Stanly County Schools announces graduation plans, approves interim superintendent
Published 9:26 am Thursday, May 28, 2020
Topics discussed by the Stanly County School Board at a specially-called meeting Wednesday included confirming the new interim superintendent along with presentations regarding graduation and curriculum updates regarding the COVID-19 situation.
Interim Super Named
With a motion made by board member Anthony Graves, seconded by Jeff Chance, the Board unanimously approved Vicki Calvert as the new interim superintendent.
Calvert has accepted the offer from Stanly County Schools (SCS) to serve as interim superintendent starting July 1 with a salary of $130,000. The contract runs through December.
The board also received information on commencement exercises from Dr. Alisha Ellis, director of secondary education and AIG for SCS.
Ellis said schools have distributed yard signs for families of graduates along with celebrating students when they picked up their cap and gowns.
Two different surveys were conducted to see people’s feelings about a traditional versus non-traditional ceremony. The second of those surveys found a ratio of approximately 60 to 40 percent, she said, of families and grads wanting a live ceremony as opposed to a virtual or socially distant event.
Senior advisors still wanted to honor grads on June 12 so SCS has decided to allow the schools to conduct drive-through graduations.
According to a post on the SCS website, each high school will pick a time for their respective drive-through ceremonies at each school. Grads will arrive no sooner than 20 minutes prior to the start and will be allowed two cars with family and friends inside. Only personal vehicles will be allowed; limos, RVs, buses, cars with trailers, commercial vehicles, 15-passenger vans or the like will be prohibited.
Graduates will drive up to a designated spot and the graduate alone will be allowed to exit the vehicle. After being presented their diploma from the principal, pictures will be taken, then the graduate will re-enter their vehicle and leave the school campus.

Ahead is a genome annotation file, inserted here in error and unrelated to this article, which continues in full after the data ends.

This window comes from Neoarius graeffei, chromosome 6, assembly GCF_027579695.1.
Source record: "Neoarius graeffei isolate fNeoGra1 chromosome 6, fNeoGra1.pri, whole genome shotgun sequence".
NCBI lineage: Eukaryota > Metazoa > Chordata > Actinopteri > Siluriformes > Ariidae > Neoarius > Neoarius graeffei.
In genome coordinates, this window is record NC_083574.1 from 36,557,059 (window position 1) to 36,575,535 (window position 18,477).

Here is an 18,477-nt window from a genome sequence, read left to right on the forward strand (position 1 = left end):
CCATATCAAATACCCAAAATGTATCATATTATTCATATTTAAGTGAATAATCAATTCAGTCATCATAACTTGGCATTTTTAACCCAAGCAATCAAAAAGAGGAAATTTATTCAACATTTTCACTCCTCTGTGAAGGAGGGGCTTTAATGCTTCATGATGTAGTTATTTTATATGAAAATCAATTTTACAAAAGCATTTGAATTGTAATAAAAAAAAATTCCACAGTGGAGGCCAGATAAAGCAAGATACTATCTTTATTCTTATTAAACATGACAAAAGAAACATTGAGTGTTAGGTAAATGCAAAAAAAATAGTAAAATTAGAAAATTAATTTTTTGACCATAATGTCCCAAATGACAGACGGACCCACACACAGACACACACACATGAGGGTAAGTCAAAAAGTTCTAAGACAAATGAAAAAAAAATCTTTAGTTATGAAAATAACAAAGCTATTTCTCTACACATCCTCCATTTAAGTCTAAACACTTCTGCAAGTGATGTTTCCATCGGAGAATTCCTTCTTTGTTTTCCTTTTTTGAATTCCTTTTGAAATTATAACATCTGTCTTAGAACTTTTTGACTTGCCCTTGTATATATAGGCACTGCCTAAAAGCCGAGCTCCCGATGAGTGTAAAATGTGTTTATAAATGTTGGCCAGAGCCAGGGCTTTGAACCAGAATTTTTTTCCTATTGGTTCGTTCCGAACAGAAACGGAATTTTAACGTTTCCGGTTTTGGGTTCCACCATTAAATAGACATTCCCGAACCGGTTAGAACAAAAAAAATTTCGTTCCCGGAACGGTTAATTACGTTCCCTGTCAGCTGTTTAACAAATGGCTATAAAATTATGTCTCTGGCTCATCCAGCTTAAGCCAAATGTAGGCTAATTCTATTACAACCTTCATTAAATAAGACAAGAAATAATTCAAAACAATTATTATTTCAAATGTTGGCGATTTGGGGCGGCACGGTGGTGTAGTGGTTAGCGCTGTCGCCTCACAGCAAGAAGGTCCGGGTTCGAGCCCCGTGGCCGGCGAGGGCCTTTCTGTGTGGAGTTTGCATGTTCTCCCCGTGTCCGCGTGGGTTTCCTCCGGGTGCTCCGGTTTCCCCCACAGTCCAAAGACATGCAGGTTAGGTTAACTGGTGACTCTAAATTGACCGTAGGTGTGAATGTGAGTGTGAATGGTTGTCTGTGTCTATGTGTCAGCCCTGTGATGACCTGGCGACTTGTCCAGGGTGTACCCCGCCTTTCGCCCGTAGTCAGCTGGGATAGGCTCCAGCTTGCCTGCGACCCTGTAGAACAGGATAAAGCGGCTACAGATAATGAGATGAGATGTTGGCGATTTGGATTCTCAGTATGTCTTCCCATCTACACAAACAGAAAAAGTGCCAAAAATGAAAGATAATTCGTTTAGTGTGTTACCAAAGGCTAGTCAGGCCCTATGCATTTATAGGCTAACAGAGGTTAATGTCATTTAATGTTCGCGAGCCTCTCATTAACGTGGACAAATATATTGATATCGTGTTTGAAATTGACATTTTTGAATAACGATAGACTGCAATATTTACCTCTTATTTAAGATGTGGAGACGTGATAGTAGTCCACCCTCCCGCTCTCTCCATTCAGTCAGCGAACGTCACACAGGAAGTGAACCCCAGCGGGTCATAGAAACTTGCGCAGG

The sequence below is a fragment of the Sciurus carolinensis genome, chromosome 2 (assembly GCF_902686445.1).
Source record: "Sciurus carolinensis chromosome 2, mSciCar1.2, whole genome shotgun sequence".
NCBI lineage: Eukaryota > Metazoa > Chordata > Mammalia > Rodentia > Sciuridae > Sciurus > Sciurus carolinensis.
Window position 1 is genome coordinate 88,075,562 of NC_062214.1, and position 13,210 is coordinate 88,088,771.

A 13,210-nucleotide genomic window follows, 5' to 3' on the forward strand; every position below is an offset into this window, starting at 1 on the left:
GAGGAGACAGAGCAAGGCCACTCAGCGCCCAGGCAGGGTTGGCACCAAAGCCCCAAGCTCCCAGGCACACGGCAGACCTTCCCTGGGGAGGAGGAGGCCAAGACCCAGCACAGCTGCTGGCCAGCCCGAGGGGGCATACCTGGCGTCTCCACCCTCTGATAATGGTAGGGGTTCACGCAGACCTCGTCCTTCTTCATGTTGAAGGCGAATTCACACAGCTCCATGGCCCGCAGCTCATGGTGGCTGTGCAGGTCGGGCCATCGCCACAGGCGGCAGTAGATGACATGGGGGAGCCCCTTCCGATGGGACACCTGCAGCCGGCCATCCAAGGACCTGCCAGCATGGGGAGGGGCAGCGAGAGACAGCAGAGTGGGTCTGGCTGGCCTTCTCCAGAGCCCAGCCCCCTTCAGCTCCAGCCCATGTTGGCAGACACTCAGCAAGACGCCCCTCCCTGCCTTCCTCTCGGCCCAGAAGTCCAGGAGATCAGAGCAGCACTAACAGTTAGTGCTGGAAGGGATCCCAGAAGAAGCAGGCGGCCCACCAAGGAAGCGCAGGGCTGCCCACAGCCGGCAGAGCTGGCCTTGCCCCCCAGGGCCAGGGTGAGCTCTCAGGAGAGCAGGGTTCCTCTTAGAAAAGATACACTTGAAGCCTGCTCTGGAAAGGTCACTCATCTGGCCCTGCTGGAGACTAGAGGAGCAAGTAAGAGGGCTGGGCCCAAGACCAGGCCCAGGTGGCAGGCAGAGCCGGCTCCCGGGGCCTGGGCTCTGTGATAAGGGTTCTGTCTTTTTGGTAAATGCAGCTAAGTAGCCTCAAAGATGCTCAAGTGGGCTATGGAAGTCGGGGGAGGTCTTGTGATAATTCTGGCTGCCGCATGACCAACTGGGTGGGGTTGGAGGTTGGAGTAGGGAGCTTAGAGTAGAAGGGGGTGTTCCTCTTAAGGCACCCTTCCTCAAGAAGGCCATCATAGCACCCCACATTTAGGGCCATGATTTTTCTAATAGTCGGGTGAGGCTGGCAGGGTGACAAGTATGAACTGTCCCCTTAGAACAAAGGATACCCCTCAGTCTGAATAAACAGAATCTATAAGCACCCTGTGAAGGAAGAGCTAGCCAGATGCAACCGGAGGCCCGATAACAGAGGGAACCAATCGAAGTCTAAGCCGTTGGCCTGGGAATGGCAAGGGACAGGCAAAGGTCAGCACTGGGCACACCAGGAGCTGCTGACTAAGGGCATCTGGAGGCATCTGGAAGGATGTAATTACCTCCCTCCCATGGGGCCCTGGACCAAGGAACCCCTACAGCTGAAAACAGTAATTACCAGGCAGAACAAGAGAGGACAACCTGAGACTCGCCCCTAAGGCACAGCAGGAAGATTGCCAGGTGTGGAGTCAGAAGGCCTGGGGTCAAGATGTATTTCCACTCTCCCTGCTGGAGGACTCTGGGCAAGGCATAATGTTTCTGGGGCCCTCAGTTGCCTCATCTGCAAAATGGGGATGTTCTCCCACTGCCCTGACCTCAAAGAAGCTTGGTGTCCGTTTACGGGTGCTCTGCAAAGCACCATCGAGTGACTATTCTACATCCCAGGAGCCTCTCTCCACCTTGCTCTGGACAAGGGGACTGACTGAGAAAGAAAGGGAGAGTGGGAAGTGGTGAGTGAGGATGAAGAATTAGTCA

Grads will wear their caps and gowns for the event, and awnings or tents will be provided if there is inclement weather.
A video honoring the senior classes will also be posted on each school’s website or on a social media platform.
Ellis said liability concerns were expressed by principals when the idea of a parade came up for graduation.
Oakboro has planned a separate event to the drive-through graduation: a parade of graduates from across Stanly June 6 at 10 a.m., with the police department and volunteer fire department taking the liability, according to Ellis..
Plans will be made to live stream the Aug. 1 ceremony if the event takes place.
Chairman Melvin Poole said he believes there may be a drop off in terms of students coming back for the August ceremony after the June 12 drive-through event.
Board member Glenda Gibson asked if the Agri-Civic Center would be able to accommodate all the ceremonies, to which Ellis said the four traditional high schools will probably have reduced numbers which should allow the ceremonies to be conducted on Aug. 1.
“We heard those pleas (for a traditional ceremony), but we still wanted to honor their request,” Ellis said.
Superintendent Dr. Jeff James talked about a conference call with the state in terms of the plans moving forward, including a concern with average daily membership (ADM) measurements.
James said it was suggested ADM would be taken on the 40th day rather than 20th day as before, to which he said ADM should be waived completely for next year.
He cited a USA Today article stating estimates of students not returning to schools in the fall could be between 25 and 30 percent, noting funding comes from ADMs.
A reduction of such “is a grave concern,” James said.
Transportation costs are a concern, the superintendent added, saying if social distancing in buses happens it will raise the costs “exponentially.”
“You can not social distance and run two bus routes without doubling the expense of busing,” James said, adding one projection for the state’s overall budget could show a shortage as large as $4 billion to $5 billion in lost revenue.
With around 40 percent of the budget going to education, the shortage for schools in North Carolina could be around $1.5 billion.
“That would be astronomical,” James said.
Graves commented on the possible shortage.
“They can’t bankrupt the school systems,” Graves said. “They can’t fire all the teachers. They can get a damn loan like every other state.”
He added counties need to pass resolutions to send to the General Assembly about the ADM waiver. James later noted home-school students who take two classes with SCS can be counted in the ADM numbers.
Additional money, James said, can also be used to create more WiFi hot spots to allow students to use their Chromebooks to do remote learning. SCS may partner with churches for access, he added, along with possibly using buses and solar-power devices to create additional hot spots.
James said the state has about $4 billion in a rainy day fund which he said can be used to offset costs in a time he called “a torrential flood.”
Learning next year will likely be a hybrid between remote distance learning and in-person work, according to Lynn Plummer, director of curriculum and MTSS support.
Plummer said staff has worked on basic plans to be ready for remote learning when the state sends out guidelines for next year.
“Honestly, hybrid is probably the way that we will need to go in order to offer some students online things who don’t have access, a mirror version of (lessons) on paper,” Plummer said.